Shawn Michaels and The Undertaker will forever be linked.
While Michaels is most often connected to Bret Hart, his work with The Undertaker represents some of the most brilliant in-ring displays in WWE history. Michaels and Taker main-evented three pay per views together during a critical five-month period for WWE that spanned from September 1997 to January ’98, which included the first-ever Hell in a Cell match.
Michaels plays a big role in this Sunday’s installment of WWE’s Last Ride documentary. Following Michaels’s return to full-time wrestling in 2002, he put together a string of unforgettable matches against talent that included Chris Jericho, Kurt Angle and Ric Flair. But his most iconic pieces of work were back-to-back masterpieces with The Undertaker at WrestleMania 25 and 26.
Michaels connected with Sports Illustrated to discuss the evolution of his friendship with The Undertaker, covering both the highlights and lowlights together in the ring as well as providing additional detail regarding their work together from the Saudi Arabia show in November 2018.
Justin Barrasso: The bond between you and The Undertaker took time to develop, especially considering there was never a particular fondness for one another early on during your time together in WWE. Why, initially, was there friction?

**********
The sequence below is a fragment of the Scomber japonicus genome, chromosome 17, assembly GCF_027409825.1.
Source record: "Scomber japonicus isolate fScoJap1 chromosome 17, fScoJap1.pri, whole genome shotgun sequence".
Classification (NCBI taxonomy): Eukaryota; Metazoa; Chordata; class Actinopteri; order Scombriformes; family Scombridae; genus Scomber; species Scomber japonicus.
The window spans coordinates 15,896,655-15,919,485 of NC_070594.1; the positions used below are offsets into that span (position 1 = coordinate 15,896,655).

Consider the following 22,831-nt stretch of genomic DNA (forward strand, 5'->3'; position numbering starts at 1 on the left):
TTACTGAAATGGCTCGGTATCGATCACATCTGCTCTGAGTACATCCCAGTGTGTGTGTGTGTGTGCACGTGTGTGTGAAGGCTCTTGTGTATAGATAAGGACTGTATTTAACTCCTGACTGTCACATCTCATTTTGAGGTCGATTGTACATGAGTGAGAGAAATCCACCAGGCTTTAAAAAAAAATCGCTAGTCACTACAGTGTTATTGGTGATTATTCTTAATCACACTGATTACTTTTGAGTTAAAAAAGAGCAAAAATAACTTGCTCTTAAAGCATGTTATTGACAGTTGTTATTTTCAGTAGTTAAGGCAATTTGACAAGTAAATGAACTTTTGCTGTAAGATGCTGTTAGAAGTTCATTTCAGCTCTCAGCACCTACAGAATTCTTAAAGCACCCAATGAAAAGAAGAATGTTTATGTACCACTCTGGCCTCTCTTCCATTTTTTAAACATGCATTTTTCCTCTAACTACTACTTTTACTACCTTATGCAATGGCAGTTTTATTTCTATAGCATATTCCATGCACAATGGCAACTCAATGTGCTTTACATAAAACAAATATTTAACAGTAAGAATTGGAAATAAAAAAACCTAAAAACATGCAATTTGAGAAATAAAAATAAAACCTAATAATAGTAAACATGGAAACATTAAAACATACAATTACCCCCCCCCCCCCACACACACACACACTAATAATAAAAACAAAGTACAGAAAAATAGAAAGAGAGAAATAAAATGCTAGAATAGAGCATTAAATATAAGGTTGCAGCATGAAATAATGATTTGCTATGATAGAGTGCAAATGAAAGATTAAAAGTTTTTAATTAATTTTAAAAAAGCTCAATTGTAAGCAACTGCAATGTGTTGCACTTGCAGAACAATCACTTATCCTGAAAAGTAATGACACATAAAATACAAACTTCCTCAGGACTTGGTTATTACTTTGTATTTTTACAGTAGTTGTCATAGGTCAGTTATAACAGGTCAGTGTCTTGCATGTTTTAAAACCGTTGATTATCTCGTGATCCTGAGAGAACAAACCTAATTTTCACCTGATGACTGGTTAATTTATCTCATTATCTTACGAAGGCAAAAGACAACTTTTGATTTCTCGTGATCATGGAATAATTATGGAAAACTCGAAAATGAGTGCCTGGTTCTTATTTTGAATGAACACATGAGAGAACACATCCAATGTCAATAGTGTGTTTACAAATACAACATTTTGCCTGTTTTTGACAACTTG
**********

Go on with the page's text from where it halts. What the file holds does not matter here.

Shawn Michaels: At that point in my career, there wasn’t anybody I didn’t have friction with except for Hunter, Nash, Hall and Kid. When Taker first came in [to WWE], he was certainly more of a top guy. He stepped right into a pretty darned decent position, I was building my way up. But as we finally got on the same level, there was really never a particular incident between the two of us that made us decide we didn’t like each other. He didn’t care for me, and honestly, this might sound silly, but my reason for disliking him was because he didn’t like me.
We were polar opposites. He had his segments and I had my segments as we shared a locker room together over the years, but we always had a great deal of respect and admiration for what each other did in the ring. We also always had unbelievable chemistry when we got in the ring together.
I will say this—I can remember a number of years ago, there was an incident when we were in Canada. Me and somebody else were out one night, something went down, and whatever happened ended up pouring outside. It wasn’t going to be good for anybody, but a big ol’ Cadillac came pulling up. Yoko, the Samoans and Taker stepped out, and everybody who was on the opposing side of me scattered. So Taker didn’t like me, but it was another thing altogether for somebody from the outside to mess with me.